A Michigan trial court granted defendant-petitioner Lamar Evans a directed verdict of not guilty after the State of Michigan charged him with burning property because the State of Michigan failed to prove that the property Evans allegedly burned was not a dwelling. Upon appeal, the Michigan Supreme Court determined that the trial court erred when it required the State of Michigan to prove that the property was not a dwelling. Furthermore, the Michigan Supreme Court held that the Double Jeopardy Clause of both the Fifth Amendment and the Michigan Constitution did not bar Evans’ retrial for the same offense because the error involved an element that was added to the offense. As a result, the directed verdict did not relate to an actual factual element of the case and therefore failed to address Evans’ guilt or innocence of the charged offense. Evans now appeals to the Supreme Court of the United States, arguing that the Michigan Supreme Court erroneously carved out a novel “Extra Element” exception to the Double Jeopardy Clause. This decision will further define the outer limits of protection that the Double Jeopardy Clause offers to defendants and the types of rulings that prosecutors can appeal.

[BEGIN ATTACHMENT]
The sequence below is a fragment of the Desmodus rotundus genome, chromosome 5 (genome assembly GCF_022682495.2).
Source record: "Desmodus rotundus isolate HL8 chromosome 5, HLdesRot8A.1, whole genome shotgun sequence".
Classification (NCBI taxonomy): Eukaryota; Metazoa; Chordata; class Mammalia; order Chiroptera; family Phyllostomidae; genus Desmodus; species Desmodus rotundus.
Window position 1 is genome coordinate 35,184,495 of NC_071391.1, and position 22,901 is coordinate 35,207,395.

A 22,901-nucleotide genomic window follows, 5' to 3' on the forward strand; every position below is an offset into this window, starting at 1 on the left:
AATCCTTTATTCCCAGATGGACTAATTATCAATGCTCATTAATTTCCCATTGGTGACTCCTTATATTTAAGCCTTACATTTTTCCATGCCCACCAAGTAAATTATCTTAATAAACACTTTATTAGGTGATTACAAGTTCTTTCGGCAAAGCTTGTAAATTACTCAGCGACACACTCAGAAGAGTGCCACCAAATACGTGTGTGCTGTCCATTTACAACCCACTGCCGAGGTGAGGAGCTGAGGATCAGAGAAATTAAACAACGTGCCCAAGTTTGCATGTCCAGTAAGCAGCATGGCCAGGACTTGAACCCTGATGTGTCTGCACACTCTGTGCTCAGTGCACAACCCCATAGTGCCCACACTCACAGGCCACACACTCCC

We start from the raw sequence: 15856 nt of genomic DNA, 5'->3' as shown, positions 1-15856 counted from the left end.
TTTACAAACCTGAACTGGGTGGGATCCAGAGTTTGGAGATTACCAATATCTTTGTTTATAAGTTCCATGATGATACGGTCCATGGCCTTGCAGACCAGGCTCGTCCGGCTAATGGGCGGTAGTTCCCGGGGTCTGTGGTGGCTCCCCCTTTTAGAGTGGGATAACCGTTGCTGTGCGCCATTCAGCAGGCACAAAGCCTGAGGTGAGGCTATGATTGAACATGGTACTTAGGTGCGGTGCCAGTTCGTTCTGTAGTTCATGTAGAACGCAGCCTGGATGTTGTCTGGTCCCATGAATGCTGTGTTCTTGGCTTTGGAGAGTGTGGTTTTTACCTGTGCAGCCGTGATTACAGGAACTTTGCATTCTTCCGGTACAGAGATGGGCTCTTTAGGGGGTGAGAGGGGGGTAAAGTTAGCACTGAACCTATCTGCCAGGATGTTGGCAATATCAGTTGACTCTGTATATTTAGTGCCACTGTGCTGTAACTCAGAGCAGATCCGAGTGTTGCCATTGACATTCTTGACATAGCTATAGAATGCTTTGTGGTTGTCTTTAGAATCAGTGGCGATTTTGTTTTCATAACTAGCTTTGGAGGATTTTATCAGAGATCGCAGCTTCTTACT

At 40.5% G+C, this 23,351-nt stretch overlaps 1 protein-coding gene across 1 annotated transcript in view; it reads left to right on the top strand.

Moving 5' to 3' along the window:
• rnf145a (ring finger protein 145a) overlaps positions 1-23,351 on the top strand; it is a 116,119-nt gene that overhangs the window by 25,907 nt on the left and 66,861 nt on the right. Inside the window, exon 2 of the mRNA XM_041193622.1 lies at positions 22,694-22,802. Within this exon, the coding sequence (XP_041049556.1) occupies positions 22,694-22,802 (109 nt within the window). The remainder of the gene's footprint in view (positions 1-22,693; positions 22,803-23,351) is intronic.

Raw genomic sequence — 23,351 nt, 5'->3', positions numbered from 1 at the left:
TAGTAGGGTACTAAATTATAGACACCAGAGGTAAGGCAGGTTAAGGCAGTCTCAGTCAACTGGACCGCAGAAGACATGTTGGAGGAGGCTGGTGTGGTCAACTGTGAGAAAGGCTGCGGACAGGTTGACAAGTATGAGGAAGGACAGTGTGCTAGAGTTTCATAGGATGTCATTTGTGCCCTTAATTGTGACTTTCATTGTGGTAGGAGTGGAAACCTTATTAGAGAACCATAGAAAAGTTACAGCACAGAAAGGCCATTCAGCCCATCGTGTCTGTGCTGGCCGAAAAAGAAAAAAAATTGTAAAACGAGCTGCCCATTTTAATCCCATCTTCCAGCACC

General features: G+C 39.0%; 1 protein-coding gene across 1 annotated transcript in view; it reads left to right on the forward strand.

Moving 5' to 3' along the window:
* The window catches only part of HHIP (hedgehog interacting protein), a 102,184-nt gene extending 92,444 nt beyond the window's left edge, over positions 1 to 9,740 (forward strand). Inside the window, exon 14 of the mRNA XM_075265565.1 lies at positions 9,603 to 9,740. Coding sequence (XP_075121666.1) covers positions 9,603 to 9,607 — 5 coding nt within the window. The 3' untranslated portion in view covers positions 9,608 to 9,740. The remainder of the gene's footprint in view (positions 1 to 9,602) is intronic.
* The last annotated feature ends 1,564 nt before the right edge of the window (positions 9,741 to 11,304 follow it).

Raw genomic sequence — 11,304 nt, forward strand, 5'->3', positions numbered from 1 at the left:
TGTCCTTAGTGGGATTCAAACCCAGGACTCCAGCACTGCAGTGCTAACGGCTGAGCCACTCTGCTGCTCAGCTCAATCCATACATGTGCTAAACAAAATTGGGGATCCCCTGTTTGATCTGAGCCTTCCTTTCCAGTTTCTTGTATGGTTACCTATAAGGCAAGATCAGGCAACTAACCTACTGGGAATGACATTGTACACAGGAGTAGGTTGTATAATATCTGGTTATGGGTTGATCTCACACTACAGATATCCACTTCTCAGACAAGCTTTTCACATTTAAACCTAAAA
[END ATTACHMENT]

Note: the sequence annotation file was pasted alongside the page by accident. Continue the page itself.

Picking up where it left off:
Does the Double Jeopardy Clause bar retrial after the trial judge erroneously holds a particular fact to be an element of the offense and then grants a mid-trial directed verdict of acquittal because the prosecution failed to prove that fact?
- Kimberly Atkins, U.S. Justices to Decide if Wrongly Acquitted Defendant Can Be Retried (June 18, 2012)